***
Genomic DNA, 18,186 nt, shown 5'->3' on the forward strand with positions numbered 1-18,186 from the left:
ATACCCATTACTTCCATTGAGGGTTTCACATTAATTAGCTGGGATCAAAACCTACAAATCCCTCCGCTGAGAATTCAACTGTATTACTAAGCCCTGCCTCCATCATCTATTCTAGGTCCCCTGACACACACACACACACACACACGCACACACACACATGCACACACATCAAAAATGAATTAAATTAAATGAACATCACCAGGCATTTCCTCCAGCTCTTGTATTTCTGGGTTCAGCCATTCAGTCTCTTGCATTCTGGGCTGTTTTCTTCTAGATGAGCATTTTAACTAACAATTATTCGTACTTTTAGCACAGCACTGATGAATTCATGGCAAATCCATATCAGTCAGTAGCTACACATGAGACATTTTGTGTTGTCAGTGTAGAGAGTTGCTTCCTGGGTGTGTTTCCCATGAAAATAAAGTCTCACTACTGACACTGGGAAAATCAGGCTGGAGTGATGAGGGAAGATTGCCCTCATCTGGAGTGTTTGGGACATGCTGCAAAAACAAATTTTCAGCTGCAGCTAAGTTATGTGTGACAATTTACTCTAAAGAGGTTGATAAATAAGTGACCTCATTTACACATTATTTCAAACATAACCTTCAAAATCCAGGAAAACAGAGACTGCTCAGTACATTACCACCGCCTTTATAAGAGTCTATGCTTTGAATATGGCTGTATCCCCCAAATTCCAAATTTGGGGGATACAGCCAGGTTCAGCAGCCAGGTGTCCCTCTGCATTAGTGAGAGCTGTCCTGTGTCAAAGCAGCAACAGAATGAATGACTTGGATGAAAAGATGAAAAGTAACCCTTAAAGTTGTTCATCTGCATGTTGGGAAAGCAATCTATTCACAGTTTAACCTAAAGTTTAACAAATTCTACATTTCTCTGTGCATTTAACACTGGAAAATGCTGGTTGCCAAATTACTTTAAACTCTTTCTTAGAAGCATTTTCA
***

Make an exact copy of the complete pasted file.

Genomic DNA, 18,186 nt, shown 5'->3' on the forward strand with positions numbered 1-18,186 from the left:
ATACCCATTACTTCCATTGAGGGTTTCACATTAATTAGCTGGGATCAAAACCTACAAATCCCTCCGCTGAGAATTCAACTGTATTACTAAGCCCTGCCTCCATCATCTATTCTAGGTCCCCTGACACACACACACACACACACACGCACACACACACATGCACACACATCAAAAATGAATTAAATTAAATGAACATCACCAGGCATTTCCTCCAGCTCTTGTATTTCTGGGTTCAGCCATTCAGTCTCTTGCATTCTGGGCTGTTTTCTTCTAGATGAGCATTTTAACTAACAATTATTCGTACTTTTAGCACAGCACTGATGAATTCATGGCAAATCCATATCAGTCAGTAGCTACACATGAGACATTTTGTGTTGTCAGTGTAGAGAGTTGCTTCCTGGGTGTGTTTCCCATGAAAATAAAGTCTCACTACTGACACTGGGAAAATCAGGCTGGAGTGATGAGGGAAGATTGCCCTCATCTGGAGTGTTTGGGACATGCTGCAAAAACAAATTTTCAGCTGCAGCTAAGTTATGTGTGACAATTTACTCTAAAGAGGTTGATAAATAAGTGACCTCATTTACACATTATTTCAAACATAACCTTCAAAATCCAGGAAAACAGAGACTGCTCAGTACATTACCACCGCCTTTATAAGAGTCTATGCTTTGAATATGGCTGTATCCCCCAAATTCCAAATTTGGGGGATACAGCCAGGTTCAGCAGCCAGGTGTCCCTCTGCATTAGTGAGAGCTGTCCTGTGTCAAAGCAGCAACAGAATGAATGACTTGGATGAAAAGATGAAAAGTAACCCTTAAAGTTGTTCATCTGCATGTTGGGAAAGCAATCTATTCACAGTTTAACCTAAAGTTTAACAAATTCTACATTTCTCTGTGCATTTAACACTGGAAAATGCTGGTTGCCAAATTACTTTAAACTCTTTCTTAGAAGCATTTTCA